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Africa's expectations high as 10th BRICS Summit opens in S Africa

By Oduor Nyagudi | | Updated: 2018-07-26 09:45
South Africa's President Cyril Ramaphosa addresses delegates at a Business Forum organised during the 10th BRICS Summit on July 25, 2018 at the Sandton Convention Centre in Johannesburg, South Africa. [Photo/VCG]

This week, Africa plays host to President Xi Jinping. The continent as a whole is keenly following his visit to Senegal, Rwanda and finally South Africa for the 10th BRICS Summit because of several reasons.

First, the global commodity price slump experienced in 2016 cooled off the continent's economic growth. Large economies such as Nigeria, South Africa and Angola that depend heavily on commodities—such as oil, gold, diamonds, bauxite, rutile, timber and copper—faced serious economic headwinds in the recent past. Despite the downturn, it was an opportunity for Africa to invest on its structural transformation and ensure that growth was inclusive and sustainable. Countries that continue to experience growth, including Ethiopia, Senegal and Kenya, had successfully diversified their economies, focusing on economic drivers such as manufacturing that increased exports while generating jobs for the young population. China has successfully implemented this strategy and a lot of lessons can be learned.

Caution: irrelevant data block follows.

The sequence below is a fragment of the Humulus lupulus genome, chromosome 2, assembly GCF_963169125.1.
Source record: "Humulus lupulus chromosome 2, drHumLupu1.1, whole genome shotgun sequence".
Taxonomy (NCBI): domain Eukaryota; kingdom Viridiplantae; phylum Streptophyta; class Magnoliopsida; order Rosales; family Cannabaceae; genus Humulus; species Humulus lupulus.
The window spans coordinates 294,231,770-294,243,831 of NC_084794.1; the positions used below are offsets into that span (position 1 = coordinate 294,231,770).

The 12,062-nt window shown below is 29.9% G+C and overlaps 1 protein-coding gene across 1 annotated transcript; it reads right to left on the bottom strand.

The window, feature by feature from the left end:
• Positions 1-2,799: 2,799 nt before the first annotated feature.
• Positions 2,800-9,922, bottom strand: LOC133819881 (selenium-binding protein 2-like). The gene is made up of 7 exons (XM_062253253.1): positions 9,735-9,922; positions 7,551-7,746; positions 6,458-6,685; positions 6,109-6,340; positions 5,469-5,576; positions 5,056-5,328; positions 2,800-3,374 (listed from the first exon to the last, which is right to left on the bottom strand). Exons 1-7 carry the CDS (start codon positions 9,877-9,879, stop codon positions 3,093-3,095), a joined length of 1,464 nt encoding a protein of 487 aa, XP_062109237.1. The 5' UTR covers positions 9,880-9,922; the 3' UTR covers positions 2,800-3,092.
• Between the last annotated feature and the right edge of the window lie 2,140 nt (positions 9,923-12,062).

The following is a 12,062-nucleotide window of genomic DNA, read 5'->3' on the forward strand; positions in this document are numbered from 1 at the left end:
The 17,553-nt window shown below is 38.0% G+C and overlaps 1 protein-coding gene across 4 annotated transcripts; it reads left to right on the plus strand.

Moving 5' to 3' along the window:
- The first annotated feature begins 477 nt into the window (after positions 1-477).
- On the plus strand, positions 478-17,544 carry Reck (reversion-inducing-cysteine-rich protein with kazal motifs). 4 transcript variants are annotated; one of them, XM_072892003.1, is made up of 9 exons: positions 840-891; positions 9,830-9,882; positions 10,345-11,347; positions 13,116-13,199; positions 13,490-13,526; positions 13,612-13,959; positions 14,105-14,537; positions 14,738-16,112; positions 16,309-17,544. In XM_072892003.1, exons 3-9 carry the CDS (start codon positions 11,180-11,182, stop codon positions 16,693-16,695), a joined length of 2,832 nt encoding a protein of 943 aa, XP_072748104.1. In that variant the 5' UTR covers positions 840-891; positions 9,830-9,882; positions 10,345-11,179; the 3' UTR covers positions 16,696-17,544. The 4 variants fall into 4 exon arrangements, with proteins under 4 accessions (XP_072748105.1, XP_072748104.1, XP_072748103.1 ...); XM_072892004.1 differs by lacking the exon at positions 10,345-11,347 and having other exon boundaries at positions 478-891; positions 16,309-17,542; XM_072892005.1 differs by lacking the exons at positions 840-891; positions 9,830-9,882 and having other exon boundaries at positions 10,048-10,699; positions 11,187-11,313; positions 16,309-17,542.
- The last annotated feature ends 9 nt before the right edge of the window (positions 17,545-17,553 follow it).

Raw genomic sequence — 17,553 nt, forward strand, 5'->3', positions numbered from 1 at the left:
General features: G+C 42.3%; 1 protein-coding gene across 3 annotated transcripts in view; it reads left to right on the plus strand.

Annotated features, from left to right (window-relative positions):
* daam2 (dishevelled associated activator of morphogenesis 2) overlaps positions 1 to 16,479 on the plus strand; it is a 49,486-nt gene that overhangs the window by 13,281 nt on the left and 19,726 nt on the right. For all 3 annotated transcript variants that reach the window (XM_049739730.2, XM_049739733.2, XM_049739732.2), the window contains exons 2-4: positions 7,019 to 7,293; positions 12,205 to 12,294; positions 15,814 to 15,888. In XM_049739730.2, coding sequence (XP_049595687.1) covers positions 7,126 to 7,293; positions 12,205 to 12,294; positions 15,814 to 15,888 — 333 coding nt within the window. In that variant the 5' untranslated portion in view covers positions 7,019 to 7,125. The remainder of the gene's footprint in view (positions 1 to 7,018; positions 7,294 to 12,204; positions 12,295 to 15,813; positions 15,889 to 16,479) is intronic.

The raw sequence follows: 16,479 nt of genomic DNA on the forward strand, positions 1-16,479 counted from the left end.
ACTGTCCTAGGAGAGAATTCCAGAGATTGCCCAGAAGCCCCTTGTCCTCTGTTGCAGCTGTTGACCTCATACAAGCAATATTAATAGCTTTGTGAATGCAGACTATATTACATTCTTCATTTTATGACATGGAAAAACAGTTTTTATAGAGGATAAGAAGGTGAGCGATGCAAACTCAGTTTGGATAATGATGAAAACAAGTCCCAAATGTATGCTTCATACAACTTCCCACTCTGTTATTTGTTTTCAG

Second, demand for jobs in the continent has outstripped supply. This has triggered an increase in insecurity and radicalization of youths in addition to illegal migration of the largely youthful population to Europe. China managed to remove workers from the farms into factories and enviably saw migration of workers from rural to urban areas consequently growing its middle class. Africa is working toward this too.

Third, increased anti-globalization sentiments are seriously threatening Africa's growth. The continent is therefore glad that the second-largest economy under President Xi is the voice of reason and strongly pushing against this rising wave. The BRICS summit therefore is under intense focus as Africa is upbeat that its fortunes continue to be intricately entwined with China's besides other partners: Brazil, India and Russia, and seeks solutions under the South-South cooperation.

His first stop was in Senegal. Senegal's government has over the recent past pushed for serious economic diversification supported by expanded modern infrastructure. The visit by Xi, therefore, is a big boost to these priorities especially in bringing not only China's financial muscle but the world's attention to the progress being made by president Macky Sall's government. The visit, therefore, would evidently attract direct investments or technical assistance from China and other emerging economies.